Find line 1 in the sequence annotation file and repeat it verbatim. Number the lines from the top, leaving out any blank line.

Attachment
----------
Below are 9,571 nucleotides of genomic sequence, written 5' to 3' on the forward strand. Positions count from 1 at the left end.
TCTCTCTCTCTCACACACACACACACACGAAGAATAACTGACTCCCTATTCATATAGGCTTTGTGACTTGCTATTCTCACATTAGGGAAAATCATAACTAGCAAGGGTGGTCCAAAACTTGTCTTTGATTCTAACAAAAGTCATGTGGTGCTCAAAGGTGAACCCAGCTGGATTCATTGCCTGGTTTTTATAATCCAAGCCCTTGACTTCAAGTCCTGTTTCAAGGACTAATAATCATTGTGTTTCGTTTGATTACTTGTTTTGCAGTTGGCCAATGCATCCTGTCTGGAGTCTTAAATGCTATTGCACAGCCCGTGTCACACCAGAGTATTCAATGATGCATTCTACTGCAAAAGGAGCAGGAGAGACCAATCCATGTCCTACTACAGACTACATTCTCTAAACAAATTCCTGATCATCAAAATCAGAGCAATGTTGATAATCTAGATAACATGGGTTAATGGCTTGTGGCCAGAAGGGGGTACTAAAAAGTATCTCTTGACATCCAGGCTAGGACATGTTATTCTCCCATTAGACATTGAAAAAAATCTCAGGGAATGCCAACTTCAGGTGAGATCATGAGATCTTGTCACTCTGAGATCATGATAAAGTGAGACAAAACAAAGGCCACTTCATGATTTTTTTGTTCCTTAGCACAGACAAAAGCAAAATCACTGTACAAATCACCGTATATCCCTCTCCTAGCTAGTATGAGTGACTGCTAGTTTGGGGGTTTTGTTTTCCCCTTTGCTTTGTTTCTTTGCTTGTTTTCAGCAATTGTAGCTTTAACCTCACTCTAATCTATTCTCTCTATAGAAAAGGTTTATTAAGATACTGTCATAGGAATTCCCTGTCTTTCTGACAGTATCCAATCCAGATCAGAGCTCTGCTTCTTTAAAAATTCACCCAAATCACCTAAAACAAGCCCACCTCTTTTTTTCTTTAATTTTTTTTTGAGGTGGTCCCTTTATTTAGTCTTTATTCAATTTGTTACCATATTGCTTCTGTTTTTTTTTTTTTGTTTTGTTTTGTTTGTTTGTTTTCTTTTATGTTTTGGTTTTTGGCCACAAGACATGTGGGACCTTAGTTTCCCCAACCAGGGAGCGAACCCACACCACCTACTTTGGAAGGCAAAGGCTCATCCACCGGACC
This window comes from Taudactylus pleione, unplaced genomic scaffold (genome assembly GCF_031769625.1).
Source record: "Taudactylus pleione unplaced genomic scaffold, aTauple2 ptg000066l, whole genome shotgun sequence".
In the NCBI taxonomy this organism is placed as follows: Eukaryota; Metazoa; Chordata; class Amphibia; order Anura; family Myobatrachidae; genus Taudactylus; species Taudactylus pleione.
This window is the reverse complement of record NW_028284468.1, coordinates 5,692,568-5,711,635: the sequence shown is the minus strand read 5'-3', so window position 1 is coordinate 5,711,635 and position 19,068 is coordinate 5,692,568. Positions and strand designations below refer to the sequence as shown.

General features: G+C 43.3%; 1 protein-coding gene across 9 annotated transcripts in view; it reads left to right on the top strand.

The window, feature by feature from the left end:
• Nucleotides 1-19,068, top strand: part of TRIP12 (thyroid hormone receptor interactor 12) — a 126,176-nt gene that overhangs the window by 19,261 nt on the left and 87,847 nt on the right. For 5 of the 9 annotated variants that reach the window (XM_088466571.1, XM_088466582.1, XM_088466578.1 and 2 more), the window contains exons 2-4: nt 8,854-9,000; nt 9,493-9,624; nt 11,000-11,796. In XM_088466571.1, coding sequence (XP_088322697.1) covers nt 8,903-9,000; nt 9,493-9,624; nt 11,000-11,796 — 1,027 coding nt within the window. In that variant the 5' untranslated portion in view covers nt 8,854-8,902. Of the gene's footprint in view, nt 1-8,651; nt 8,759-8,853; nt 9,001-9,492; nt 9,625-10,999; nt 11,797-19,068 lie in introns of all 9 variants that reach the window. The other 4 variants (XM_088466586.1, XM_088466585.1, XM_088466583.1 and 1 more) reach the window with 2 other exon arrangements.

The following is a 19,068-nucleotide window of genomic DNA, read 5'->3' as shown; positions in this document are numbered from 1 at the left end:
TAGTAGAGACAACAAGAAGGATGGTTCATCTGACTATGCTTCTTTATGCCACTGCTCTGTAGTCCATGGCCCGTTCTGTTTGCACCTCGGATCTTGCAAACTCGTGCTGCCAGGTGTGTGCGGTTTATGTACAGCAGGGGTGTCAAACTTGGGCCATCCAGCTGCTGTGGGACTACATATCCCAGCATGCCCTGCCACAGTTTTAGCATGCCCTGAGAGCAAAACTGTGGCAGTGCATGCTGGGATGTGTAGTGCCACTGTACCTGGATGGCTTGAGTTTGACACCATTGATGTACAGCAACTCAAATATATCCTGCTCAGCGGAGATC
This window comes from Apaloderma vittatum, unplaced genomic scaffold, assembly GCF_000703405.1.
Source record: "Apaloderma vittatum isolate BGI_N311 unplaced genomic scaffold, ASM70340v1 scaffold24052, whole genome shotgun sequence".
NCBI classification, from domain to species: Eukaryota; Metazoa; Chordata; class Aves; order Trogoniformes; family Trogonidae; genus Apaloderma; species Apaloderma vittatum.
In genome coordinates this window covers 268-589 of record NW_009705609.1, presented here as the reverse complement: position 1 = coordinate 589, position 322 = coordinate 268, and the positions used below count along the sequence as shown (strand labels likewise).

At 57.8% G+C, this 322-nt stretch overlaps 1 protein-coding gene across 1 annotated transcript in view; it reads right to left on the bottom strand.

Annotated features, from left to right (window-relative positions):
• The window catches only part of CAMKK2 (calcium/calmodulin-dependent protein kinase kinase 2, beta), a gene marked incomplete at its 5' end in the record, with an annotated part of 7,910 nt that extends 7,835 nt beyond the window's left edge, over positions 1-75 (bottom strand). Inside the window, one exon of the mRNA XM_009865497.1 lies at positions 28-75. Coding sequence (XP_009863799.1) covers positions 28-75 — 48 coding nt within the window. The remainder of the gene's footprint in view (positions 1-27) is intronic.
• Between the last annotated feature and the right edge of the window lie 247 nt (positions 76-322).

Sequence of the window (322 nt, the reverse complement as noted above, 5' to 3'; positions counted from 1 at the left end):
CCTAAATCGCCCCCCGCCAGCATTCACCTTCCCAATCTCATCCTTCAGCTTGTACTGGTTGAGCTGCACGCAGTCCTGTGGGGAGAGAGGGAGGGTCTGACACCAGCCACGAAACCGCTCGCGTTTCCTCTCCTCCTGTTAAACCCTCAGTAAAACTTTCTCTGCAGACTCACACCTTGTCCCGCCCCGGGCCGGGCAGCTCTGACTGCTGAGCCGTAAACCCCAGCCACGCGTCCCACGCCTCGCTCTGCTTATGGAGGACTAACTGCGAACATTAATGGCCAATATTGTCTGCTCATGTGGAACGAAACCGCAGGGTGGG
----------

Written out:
Below are 9,571 nucleotides of genomic sequence, written 5' to 3' on the forward strand. Positions count from 1 at the left end.